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      The Problem of PFAS: Part 2 - Top Regulations

      June 3, 2021 at 3:00 AM / by David Gallagher posted in SPE solid phase extraction, Sample preparation, EPA Method 537.1, per- and polyfluoroalkyl substances, PFAS, Drinking water, EPA Method, water extractions, SPE, perfluorinated compounds, PFOS, extraction, ISOLUTE 101

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      Welcome back! As the title indicates, this is Part 2 of an ongoing series where we discuss what’s going on with PFAS. For those of you who may not have read Part 1, you missed out on a summary of the controversy surrounding this group of compounds and I would recommend going back and taking a quick read through it to make sure that you’re caught up. 

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      Why Concentrate Down to 1 mL End Point? Can you go down to 0.5 mL?

      April 29, 2021 at 3:00 PM / by Michael Ebitson posted in SPE solid phase extraction, Sample preparation, tech tips, EPA Method, Drying, application, evaporation systems, lower volume samples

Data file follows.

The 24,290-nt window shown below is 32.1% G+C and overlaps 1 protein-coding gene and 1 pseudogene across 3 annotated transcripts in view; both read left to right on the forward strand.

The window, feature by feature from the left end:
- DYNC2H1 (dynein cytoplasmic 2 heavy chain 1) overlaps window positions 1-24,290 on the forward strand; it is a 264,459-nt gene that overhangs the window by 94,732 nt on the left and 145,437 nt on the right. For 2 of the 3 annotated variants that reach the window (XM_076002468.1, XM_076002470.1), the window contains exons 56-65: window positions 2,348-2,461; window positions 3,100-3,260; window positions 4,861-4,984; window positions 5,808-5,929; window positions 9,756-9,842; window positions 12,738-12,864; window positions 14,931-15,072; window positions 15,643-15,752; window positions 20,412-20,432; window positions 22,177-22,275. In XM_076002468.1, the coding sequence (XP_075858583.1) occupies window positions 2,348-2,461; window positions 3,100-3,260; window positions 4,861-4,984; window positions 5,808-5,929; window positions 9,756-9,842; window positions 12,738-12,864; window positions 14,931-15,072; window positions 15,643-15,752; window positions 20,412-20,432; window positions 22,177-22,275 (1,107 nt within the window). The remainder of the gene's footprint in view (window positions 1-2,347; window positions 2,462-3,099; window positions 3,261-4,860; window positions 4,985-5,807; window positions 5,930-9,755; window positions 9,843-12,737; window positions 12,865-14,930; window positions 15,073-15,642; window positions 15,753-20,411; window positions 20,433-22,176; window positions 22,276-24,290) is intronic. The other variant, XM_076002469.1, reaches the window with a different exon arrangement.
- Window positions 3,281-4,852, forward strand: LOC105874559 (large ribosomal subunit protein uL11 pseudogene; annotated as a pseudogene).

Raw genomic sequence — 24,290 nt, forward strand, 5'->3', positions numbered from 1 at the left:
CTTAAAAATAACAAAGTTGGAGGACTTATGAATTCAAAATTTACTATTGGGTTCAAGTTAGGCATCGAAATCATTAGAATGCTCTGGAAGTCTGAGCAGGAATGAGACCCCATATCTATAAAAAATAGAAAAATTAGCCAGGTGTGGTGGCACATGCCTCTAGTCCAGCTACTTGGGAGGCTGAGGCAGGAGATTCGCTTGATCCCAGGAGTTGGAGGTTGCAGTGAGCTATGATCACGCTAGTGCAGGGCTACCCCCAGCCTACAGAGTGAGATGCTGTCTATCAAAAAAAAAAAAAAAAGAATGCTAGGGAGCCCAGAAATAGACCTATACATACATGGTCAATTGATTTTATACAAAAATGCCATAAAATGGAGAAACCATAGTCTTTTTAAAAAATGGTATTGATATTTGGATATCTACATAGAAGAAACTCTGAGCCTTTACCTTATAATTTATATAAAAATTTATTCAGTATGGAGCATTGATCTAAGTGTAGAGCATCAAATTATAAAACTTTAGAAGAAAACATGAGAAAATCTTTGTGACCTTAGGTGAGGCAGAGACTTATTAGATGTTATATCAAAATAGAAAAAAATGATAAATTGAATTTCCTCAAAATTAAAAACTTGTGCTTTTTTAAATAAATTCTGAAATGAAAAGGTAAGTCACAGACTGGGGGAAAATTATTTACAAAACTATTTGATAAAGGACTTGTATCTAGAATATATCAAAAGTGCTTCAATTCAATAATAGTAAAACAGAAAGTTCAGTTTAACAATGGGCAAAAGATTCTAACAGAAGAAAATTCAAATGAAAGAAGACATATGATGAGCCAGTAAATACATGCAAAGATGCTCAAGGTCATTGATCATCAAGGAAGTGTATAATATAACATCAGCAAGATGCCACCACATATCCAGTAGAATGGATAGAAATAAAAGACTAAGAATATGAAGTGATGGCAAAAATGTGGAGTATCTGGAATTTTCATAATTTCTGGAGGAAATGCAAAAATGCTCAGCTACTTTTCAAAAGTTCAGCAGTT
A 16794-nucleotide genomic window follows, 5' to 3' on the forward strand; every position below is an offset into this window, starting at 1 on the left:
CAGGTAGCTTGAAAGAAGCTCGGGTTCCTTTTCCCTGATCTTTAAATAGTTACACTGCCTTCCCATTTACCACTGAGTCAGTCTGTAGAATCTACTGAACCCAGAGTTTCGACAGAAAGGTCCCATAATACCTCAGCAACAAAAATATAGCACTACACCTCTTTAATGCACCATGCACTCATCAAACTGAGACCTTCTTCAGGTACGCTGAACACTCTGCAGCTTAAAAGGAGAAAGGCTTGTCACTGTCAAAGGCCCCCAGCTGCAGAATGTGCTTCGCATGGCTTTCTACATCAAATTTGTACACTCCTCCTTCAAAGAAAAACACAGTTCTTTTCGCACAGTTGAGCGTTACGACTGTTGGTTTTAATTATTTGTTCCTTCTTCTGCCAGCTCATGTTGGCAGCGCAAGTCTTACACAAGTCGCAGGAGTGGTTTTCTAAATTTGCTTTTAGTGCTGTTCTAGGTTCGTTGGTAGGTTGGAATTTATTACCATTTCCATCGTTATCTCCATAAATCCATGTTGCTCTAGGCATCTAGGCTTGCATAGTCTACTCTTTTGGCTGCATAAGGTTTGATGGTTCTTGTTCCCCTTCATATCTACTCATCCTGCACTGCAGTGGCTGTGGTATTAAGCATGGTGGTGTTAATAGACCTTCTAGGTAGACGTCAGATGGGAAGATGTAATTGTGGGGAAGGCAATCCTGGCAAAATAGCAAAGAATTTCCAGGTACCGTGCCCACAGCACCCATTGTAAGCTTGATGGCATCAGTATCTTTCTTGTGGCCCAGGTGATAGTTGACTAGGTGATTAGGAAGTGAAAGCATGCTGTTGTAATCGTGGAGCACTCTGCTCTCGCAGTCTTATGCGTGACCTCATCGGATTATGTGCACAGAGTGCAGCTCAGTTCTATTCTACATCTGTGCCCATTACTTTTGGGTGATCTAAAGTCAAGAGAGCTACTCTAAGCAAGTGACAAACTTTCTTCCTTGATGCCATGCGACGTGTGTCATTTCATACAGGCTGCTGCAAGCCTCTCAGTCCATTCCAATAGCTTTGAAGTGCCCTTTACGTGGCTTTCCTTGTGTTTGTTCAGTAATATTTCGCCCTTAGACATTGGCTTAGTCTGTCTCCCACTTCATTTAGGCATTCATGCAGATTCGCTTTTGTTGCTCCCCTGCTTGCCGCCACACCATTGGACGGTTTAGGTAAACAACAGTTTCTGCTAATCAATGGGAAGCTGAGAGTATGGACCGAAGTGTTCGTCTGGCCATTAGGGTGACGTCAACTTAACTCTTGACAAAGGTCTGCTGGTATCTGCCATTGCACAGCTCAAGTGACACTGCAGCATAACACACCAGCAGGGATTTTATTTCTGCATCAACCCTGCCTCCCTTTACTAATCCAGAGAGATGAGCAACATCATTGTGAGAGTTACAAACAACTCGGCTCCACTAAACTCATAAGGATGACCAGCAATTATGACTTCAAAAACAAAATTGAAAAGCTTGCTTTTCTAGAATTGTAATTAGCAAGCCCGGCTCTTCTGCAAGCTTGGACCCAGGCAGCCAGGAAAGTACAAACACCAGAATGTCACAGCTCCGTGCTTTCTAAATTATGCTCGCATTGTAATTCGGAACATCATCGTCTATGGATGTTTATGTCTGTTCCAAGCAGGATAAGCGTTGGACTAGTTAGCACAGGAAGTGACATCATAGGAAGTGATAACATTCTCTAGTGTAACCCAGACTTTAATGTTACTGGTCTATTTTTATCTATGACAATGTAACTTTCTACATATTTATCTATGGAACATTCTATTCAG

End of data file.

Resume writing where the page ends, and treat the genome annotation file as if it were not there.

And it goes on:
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      When working with regulated environmental methods have you ever asked yourself why are all these extracts concentrated down to one milliliter (mL) final volume? This is true for most soil and aqueous methods. Of course, a few methods will require a more diluted final volume but not many.

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      EPH Fractionation & Bottlenecks in the Laboratory

      December 7, 2020 at 1:38 PM / by Matt Harden posted in EPA Method, Fractionation

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      Anyone familiar with EPH methods such as those developed by the Massachusetts or New Jersey Department of Environmental Protection is familiar with the long and grueling process of fractionation.

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      EPA Methods and the Use of Drying Techniques

      November 30, 2020 at 4:43 PM / by Deanna Bissonnette posted in SPE solid phase extraction, contamination, solvent evaporation, EPA Method, Drying, application, sodium sulfate

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      Do you ever tire of using sodium sulfate to dry your extracts? I know I do. That is why, whenever I get the chance to avoid using it, I do. The worst experience when using sodium sulfate is when you do not use enough of it, and the sodium sulfate reaches its maximum capacity leading to water breakthrough into your ‘what was supposed to be a dried extract.’ Then, you must dry the extract again with more sodium sulfate.

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